Monday, January 07, 2008


CSFC: The Future of Wine History 2.7.2008

On February 7, 2008 the DHI Research Cluster: Critical Studies in Food and Culture presents…

The Future of Wine History:
a discussion on the position of culture in
Robert Mondavi’s Mission.

a screening of

The Mission
(Crowley & Associates/Mediawest, 1989)

with an introduction by

Axel Borg
Wine Bibliography and Librarian
University of California, Davis

and commentary and discussion with

David Michalski
Graduate Student in Cultural Studies
University of California, Davis

Thursday 4-6pm
February 7th, 2008
3201 Hart Hall
UC Davis

In the late 1980s the Robert Mondavi Winery embarked upon a project known as the Mission. Part public relations campaign and part manifesto, the Mission called on the California wine industry to promote wine as a steadfast companion to humanity. It insisted, that in the hands of master craftspeople, wine could be as distinguished and as noble as any of the arts.

For Robert Mondavi, the advancement of wine quality in California depended on this promotion of wine’s cultural legacy, one that connected the work of Californian vintners to a history of wine that stretched back to antiquity and continued through the great estates of modern France.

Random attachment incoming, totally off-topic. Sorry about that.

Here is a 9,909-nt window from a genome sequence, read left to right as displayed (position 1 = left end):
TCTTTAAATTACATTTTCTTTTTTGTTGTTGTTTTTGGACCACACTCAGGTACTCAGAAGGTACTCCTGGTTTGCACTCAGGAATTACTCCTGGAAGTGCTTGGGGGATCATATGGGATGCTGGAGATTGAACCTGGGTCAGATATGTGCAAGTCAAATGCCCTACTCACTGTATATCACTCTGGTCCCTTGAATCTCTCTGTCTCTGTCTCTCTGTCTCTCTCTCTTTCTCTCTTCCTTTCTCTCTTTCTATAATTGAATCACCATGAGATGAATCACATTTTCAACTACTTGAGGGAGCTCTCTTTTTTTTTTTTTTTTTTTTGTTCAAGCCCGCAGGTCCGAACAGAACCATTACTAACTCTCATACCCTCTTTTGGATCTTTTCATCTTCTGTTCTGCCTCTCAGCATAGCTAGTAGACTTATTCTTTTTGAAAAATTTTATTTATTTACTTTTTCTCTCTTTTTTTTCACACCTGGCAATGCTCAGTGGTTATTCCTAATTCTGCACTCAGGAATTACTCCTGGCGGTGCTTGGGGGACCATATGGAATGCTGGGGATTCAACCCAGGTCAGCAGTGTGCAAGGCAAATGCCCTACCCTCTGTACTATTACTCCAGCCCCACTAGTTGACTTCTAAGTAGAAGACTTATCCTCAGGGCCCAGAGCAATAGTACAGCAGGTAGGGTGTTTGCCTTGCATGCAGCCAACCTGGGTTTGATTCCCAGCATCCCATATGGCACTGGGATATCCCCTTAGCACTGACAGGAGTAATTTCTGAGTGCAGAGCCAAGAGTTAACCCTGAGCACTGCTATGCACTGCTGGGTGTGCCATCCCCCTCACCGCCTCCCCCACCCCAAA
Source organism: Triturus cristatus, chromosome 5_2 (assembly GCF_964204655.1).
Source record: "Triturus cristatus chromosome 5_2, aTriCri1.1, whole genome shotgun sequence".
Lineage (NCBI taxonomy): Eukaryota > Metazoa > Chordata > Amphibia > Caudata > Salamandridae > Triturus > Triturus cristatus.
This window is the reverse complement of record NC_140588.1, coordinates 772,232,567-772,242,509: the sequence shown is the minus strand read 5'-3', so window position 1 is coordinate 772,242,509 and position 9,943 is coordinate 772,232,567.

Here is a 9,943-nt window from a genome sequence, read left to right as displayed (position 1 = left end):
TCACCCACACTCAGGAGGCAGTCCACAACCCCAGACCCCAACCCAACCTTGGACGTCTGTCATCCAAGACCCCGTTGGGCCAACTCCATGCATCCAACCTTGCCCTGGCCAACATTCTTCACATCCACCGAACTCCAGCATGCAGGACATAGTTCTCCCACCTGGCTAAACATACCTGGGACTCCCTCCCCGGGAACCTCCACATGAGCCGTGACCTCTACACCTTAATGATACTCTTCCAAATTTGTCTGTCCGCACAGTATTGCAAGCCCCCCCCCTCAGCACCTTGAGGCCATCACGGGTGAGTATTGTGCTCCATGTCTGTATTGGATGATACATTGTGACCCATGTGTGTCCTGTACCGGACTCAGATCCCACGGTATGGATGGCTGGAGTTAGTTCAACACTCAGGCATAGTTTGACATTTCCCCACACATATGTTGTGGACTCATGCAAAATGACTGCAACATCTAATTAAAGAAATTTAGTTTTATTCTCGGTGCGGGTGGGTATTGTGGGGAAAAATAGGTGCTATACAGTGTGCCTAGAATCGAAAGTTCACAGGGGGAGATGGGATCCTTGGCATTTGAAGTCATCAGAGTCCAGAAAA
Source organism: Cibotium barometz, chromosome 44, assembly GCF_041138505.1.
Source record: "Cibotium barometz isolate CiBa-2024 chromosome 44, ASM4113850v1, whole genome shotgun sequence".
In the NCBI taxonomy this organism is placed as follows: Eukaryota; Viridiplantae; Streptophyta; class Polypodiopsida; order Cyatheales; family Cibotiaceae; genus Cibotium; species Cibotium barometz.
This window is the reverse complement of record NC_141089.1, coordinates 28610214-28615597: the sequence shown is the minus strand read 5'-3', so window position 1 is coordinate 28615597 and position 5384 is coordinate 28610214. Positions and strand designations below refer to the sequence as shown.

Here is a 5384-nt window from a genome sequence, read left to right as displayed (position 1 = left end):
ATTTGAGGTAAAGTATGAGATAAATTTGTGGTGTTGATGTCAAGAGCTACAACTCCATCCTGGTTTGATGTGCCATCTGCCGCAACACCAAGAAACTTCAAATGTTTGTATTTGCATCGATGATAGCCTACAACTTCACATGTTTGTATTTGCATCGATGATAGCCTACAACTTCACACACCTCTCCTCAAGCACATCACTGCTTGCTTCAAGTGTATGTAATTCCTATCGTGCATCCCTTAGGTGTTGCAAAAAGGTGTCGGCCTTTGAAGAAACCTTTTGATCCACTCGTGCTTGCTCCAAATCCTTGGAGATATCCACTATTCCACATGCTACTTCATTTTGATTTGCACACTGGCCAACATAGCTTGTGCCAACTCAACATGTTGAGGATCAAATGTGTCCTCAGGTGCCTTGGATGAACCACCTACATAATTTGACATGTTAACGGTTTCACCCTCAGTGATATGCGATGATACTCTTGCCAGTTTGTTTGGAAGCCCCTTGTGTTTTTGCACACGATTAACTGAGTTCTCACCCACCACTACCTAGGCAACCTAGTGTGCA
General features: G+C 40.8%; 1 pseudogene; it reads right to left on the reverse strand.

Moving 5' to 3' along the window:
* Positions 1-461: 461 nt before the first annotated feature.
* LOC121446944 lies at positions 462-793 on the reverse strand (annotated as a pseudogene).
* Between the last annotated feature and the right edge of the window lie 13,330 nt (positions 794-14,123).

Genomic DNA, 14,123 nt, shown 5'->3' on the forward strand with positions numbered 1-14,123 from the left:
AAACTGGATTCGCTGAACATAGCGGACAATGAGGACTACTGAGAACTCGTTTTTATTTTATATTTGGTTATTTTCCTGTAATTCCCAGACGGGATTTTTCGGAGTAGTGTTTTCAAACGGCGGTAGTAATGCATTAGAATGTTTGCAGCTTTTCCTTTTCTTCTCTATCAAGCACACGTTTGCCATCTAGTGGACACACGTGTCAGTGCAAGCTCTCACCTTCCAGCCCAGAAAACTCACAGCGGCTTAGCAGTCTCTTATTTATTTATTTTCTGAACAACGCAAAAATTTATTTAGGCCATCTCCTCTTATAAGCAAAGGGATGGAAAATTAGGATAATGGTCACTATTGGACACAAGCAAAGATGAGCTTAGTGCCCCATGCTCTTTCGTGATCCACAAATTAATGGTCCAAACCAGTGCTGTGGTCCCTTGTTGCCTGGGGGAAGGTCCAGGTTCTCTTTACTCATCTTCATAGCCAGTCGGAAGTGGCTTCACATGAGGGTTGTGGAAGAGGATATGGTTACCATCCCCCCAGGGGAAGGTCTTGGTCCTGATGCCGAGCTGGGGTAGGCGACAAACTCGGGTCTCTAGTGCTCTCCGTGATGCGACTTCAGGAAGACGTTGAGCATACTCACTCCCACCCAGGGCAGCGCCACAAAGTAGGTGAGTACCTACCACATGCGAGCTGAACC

Against neo-prohibitionists and others, the Robert Mondavi winery drew from the history of the arts to establish wine as an aesthetic object, endowed with positive cultural values.

In this presentation we will screen one part of this larger campaign, a ten minute film called _The Mission_ wherein the Mondavi family makes its case that wine quality and a knowledge and understanding of wine culture are coextensive.

The film will be introduced by Axel Borg, who will historicize _The Mission_ by providing the context of its making, as well as insight into the relations between Robert Mondavi, the wider California wine industry, and the University of California, Davis.

Following the screening, David Michalski will lead a commentary and discussion on the concept of history and culture introduced in _The Mission_, the implications such conceptions have for wine aesthetics, and the possibilities they present to our contemporary understanding of wine and wine history.

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